Monday, December 12, 2005

Grazing and Eating

THIS IS THE COUNTER of The Cheese Course, the local cheese store, a block and a half off the plaza defining the center of the tourist destination that has become Healdsburg, California. I put it here as a decoy; I don’t think there’ll be much here today about cheese, though it’s on my mind as we tune our mentalities back to Holland, anticipating a week there at Christmastime.

What I’m thinking about now is the difference between Grazing and Eating. Each has its place. Last night, for example, we were at a wonderful party at Foreign Cinema, a favorite restaurant of ours in San Francisco, and since a couple of hundred people were jammed into the dining room, the courtyard, and the adjacent art gallery, refreshments were necessarily Small Plates: chiles relleños, little strips of grilled beefsteak, fried manchego (ah there, the cheese!), various tacos, prawns...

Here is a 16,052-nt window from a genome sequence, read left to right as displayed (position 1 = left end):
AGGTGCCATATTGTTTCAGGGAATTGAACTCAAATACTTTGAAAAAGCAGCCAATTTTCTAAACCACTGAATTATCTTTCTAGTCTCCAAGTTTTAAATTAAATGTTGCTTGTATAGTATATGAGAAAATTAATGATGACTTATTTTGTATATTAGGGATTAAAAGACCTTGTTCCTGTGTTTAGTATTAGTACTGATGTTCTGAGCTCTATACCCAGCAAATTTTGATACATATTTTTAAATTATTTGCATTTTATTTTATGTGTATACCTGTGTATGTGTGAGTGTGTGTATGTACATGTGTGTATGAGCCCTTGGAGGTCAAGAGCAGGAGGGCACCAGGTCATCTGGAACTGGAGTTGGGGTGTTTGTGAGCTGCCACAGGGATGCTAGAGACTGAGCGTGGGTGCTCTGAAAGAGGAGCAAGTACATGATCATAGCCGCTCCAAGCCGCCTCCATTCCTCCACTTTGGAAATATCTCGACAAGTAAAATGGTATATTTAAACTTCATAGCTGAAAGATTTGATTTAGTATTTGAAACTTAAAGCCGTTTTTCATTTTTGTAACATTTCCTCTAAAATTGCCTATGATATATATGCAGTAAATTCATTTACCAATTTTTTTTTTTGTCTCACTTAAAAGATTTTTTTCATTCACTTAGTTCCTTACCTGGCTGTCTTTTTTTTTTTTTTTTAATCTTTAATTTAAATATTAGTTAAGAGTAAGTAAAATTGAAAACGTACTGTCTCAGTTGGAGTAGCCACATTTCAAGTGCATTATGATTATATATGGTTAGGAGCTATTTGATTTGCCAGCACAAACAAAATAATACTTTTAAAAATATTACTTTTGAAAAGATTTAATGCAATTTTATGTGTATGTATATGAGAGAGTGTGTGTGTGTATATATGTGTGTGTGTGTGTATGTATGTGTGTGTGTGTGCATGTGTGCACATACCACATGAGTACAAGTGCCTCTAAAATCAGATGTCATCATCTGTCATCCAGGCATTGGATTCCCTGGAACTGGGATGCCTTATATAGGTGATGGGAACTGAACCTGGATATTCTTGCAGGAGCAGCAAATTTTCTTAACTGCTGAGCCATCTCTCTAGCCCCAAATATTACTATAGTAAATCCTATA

But Grazing is not Dining, and this came home to me a couple of weeks ago, in two consecutive dinners at really quite good restaurants in Portland. We ate first at Vindalho, a Goan-inspired restaurant striving to find a Portuguese presence in an Indian table, and I would never complain about the results, especially the date chutney, and the naan, and my lamb in yoghurt. (It’s amazing how a bit of lamb improves the innate sour curdled unpleasantness of yoghurt.)

But the six of us shared plates, a technique I famously (in my small circle) loathe, and the flavors piled up, shouldered one another aside, crowded forward, shouted all at once and in general behaved quite uncivilly. And the next night, and Nuestra Cocina, I refused to share in either direction, and tended to my duck-confit tamal with its raisins and mole, and lamb shank, of all things, cooked in rich tomato broth.